Vince Carter has always been a wanted man. Though selected by the Golden State Warriors with the fifth pick in the 1998 Draft, the Toronto Raptors had already organized a pre-draft deal to bring him to Canada, making it clear to him that he was the guy they wanted.
Still, a new team on the NBA horizon, the Raptors were struggling. Few kids ever grew up with hopes of playing in the NBA for a Canadian team. Most budding stars imagine their dreams will be realized at one of the more glamorous basketball cities, such as LA, New York, Boston, or Chicago.
Though the Raptors did sign some talented players in their short existence, most bolted back to a US-based team at their earliest opportunity. Toronto then turned to Vince Carter, ever hopeful he would be the guy who could help the team shed its uncool image.
When Carter arrived in Toronto, the perceptions about Canada and the Raptors started to change. He said all the right things and didn’t appear to be in a rush to get back to his homeland, either. Unlike some of his predecessors, Carter seemed to be more than happy to ply his trade across the border—anywhere that he was welcome and wanted.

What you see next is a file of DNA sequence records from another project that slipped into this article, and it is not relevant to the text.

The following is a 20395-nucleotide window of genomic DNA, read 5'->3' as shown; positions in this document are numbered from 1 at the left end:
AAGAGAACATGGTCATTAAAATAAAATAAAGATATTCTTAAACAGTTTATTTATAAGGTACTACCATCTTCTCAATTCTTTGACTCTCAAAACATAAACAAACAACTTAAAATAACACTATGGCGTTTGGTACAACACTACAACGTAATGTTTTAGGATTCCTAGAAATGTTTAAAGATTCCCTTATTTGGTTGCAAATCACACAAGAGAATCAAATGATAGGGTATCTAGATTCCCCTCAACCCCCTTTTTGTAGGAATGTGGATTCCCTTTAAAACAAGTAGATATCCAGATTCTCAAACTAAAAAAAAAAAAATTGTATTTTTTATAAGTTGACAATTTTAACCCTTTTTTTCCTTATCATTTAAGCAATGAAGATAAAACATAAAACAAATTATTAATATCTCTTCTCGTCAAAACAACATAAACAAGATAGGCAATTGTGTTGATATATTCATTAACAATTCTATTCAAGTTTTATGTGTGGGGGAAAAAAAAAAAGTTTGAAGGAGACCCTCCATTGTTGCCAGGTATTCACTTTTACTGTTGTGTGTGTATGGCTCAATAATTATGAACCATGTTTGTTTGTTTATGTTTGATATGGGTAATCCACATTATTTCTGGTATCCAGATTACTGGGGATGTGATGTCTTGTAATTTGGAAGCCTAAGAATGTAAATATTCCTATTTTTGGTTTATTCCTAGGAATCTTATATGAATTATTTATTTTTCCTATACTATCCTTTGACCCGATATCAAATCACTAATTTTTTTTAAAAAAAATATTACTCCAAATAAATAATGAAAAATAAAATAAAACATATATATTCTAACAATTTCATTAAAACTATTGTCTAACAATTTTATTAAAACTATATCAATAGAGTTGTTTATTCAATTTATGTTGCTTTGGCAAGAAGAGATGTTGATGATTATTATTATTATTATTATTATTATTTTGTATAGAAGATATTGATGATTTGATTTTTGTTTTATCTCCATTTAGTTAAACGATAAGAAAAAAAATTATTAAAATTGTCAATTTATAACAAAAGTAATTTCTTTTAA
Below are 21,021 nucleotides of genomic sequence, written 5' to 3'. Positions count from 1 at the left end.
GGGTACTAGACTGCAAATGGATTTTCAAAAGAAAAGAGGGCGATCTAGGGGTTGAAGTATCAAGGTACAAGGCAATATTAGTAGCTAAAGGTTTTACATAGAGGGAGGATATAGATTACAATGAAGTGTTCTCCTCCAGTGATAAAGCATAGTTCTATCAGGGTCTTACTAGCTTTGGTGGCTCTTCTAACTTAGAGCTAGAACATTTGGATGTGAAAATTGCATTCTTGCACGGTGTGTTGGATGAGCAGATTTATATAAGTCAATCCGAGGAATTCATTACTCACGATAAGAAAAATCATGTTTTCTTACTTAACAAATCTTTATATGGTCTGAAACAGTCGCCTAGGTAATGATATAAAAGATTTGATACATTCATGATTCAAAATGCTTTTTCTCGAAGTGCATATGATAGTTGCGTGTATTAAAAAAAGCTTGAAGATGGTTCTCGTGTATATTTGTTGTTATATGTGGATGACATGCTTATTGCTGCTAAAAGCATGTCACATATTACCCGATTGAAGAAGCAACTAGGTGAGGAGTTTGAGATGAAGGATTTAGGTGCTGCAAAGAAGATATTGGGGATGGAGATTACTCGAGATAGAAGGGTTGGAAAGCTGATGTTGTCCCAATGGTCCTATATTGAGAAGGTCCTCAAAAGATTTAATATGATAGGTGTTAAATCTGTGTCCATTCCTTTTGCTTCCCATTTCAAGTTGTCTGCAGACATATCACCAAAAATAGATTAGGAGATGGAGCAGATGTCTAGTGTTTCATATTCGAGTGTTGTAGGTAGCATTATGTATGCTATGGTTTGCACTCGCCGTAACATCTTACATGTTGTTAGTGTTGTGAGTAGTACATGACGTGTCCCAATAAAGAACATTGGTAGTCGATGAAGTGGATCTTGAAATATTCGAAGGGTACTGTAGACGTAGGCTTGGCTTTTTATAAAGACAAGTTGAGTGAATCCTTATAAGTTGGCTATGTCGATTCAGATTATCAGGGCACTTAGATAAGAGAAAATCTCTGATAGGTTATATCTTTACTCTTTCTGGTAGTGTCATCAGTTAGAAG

The early years of the relationship went well. Not only was the kid out of North Carolina living up to the hype surrounding him, he was also turning the Raptors into a playoff contender.
On top of that, the city loved him. In a city crazy for hockey, all of a sudden Toronto was buzzing about its basketball team and its superstar.
Unfortunately, though, the love-in didn’t last. Soon after Carter signed a long-term contract in the summer of 2001 to stay with the team, his falling out with Raptors management ensued.
For all of the man’s athletic abilities, the one area of his game that was lacking was his leadership. The game itself came easily enough to him, but as Toronto looked to him to carry it to the next level, he appeared uncomfortable with the added responsibility and wanted to carry on playing without the burden of responsibility.
In short, he didn’t want to grow up.
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